Substituting the FDA into the wave equation gives
which can be solved to yield the following recursion for the string displacement:
Perhaps surprisingly, it is shown in Appendix E that the above recursion is exact at the sample points in spite of the apparent crudeness of the finite difference approximation [445]. The FDA approach to numerical simulation was used by Pierre Ruiz in his work on vibrating strings [395], and it is still in use today [74,75].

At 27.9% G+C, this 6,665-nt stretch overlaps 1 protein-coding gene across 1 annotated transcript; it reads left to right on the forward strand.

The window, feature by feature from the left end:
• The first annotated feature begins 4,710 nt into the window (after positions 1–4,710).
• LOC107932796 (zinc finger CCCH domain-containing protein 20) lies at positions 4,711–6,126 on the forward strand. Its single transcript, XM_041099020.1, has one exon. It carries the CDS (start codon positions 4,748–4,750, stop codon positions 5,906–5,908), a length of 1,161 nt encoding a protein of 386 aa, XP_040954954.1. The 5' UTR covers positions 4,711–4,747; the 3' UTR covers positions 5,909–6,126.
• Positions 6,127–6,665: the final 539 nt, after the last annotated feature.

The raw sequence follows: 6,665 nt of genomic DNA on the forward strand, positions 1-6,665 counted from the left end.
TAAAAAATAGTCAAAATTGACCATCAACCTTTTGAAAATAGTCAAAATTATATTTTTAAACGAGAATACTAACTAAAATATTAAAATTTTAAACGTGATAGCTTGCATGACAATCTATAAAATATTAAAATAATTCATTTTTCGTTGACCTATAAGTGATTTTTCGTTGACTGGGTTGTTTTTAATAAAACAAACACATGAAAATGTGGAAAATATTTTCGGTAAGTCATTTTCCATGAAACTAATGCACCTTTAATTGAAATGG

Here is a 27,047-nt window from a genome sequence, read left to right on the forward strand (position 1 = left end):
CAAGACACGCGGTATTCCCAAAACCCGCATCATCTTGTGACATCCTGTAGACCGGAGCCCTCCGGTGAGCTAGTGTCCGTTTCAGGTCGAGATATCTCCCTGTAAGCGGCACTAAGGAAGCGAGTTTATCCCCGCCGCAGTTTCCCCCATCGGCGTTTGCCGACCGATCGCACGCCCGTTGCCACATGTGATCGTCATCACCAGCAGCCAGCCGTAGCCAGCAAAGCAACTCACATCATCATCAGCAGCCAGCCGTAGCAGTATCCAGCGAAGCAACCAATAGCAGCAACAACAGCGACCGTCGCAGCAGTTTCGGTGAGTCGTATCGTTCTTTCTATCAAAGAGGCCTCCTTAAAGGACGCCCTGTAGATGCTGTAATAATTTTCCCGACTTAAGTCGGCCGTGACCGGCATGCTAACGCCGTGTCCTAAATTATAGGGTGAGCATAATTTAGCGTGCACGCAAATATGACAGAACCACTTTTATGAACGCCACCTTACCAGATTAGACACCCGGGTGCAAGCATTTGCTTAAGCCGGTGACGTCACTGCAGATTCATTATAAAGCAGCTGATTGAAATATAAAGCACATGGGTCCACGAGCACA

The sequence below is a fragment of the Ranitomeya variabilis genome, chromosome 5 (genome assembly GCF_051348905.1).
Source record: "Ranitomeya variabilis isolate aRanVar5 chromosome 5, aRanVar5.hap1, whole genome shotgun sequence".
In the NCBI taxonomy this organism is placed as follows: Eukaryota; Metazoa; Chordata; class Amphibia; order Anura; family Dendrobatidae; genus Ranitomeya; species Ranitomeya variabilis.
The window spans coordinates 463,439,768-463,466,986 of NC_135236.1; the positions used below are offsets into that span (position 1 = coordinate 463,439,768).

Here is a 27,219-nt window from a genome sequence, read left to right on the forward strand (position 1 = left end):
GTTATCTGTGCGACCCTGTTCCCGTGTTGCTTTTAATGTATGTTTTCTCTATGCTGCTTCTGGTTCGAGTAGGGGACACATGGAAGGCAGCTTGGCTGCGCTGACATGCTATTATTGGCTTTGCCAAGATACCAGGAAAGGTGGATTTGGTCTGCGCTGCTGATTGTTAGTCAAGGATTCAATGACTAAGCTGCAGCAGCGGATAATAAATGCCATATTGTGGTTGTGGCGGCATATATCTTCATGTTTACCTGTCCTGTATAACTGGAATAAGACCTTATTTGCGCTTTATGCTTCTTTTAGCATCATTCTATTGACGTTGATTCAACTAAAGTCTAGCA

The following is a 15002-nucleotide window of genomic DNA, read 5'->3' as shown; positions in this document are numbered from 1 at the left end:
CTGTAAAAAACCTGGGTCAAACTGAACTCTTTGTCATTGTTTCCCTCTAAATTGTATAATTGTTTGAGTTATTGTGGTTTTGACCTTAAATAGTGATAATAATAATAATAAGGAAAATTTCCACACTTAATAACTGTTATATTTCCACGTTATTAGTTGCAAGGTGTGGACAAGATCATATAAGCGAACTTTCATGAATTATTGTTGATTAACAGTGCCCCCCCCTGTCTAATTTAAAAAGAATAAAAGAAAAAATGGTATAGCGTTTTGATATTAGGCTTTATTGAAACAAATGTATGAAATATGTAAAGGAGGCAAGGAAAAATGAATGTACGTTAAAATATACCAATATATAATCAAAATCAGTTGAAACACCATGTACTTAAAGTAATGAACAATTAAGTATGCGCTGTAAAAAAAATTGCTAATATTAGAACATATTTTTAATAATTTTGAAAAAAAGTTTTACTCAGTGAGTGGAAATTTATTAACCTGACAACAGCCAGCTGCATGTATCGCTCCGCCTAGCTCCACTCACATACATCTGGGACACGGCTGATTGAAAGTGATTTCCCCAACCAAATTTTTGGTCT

When more terms are added to the wave equation, corresponding to complex losses and dispersion characteristics, more terms of the form appear in (C.6). These higher-order terms correspond to frequency-dependent losses and/or dispersion characteristics in the FDA. All linear differential equations with constant coefficients give rise to some linear, time-invariant discrete-time system via the FDA. A general subclass of the linear, time-invariant case giving rise to ``filtered waveguides'' is
(C.7) |
(C.8) |
(C.9) |
(C.10) |